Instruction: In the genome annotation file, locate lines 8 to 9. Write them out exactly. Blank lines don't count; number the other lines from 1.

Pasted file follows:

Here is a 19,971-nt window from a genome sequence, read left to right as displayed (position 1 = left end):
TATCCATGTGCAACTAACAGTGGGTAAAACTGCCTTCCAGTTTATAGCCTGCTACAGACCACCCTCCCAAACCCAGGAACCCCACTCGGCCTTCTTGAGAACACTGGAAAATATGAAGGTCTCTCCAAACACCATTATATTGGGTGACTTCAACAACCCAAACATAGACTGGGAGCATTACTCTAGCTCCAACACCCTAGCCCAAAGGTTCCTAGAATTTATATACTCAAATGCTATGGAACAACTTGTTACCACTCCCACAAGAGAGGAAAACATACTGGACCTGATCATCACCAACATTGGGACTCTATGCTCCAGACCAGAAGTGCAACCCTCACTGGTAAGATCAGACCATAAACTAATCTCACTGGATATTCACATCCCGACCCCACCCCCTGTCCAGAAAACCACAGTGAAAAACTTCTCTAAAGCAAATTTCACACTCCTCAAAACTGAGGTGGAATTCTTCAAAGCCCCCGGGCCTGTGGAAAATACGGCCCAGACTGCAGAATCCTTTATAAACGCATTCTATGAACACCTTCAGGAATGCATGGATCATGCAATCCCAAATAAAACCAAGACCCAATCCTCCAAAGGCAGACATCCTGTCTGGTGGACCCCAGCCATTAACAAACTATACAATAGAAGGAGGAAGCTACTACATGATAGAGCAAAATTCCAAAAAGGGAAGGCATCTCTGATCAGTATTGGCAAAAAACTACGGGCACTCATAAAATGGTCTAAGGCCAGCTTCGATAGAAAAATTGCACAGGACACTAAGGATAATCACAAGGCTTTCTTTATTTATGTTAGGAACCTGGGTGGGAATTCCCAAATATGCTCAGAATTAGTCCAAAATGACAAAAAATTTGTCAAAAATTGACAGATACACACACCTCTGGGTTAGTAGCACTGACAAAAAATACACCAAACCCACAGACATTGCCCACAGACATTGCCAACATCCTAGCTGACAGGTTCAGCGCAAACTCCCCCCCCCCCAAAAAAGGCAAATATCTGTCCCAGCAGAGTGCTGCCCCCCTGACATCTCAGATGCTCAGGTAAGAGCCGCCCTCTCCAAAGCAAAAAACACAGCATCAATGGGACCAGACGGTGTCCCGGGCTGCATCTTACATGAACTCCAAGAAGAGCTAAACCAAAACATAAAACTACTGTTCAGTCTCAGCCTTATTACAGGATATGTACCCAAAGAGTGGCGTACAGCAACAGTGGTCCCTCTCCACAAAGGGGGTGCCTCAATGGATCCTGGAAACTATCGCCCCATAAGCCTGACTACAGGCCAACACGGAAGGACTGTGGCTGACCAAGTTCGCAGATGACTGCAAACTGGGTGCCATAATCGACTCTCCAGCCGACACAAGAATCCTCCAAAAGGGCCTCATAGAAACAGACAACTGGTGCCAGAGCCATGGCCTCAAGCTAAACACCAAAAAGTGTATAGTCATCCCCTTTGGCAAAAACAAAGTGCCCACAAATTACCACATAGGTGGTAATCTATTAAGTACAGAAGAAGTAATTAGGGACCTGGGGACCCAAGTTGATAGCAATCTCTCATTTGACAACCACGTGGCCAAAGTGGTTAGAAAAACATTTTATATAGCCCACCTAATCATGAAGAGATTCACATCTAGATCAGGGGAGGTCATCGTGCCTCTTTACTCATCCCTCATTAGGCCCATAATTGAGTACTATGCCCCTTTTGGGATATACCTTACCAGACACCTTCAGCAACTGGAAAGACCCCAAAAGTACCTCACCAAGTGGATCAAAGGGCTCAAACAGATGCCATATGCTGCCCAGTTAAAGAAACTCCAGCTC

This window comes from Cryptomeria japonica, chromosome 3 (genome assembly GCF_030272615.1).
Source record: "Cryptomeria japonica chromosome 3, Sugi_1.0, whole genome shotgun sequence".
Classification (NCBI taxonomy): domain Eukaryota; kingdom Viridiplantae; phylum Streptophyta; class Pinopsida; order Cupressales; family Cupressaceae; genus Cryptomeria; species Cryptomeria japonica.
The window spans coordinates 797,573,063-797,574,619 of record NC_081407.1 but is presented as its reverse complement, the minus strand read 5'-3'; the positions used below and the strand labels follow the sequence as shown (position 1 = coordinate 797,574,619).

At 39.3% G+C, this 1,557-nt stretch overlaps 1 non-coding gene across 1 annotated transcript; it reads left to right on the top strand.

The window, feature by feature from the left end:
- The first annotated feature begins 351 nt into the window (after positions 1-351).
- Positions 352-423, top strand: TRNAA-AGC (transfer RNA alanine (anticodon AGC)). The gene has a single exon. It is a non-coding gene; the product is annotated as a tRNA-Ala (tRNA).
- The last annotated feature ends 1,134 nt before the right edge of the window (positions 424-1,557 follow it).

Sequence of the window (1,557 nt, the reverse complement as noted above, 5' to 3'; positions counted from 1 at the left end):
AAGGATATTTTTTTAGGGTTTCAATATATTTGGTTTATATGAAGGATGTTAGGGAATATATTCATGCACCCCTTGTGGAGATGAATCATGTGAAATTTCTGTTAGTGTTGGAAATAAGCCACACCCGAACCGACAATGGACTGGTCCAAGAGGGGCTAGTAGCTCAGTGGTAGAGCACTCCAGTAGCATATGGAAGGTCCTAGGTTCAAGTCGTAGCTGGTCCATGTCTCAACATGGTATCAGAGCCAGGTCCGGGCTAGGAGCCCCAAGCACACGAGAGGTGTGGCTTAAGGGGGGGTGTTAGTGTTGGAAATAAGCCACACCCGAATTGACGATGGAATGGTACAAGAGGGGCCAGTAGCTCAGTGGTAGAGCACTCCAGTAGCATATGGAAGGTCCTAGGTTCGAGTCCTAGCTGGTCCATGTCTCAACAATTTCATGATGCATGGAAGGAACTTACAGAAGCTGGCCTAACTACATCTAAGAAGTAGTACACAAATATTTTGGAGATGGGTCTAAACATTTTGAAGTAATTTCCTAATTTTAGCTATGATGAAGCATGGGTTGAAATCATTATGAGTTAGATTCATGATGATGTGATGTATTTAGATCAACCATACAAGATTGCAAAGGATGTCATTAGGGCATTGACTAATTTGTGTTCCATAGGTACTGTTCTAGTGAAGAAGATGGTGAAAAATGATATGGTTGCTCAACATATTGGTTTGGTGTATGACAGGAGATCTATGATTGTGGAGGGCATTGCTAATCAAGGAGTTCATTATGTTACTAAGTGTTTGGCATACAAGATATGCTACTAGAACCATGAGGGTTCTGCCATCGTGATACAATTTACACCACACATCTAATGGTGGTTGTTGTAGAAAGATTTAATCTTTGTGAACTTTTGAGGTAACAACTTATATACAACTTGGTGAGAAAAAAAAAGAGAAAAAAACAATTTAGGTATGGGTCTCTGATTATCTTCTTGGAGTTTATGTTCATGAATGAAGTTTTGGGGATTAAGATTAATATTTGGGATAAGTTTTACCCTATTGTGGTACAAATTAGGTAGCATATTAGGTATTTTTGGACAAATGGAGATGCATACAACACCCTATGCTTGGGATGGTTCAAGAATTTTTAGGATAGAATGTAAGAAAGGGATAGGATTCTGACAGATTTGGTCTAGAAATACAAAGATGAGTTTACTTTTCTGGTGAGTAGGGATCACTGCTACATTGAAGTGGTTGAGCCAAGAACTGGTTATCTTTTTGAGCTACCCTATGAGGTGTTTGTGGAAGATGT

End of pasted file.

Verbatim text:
The window, feature by feature from the left end:
- The first annotated feature begins 351 nt into the window (after positions 1-351).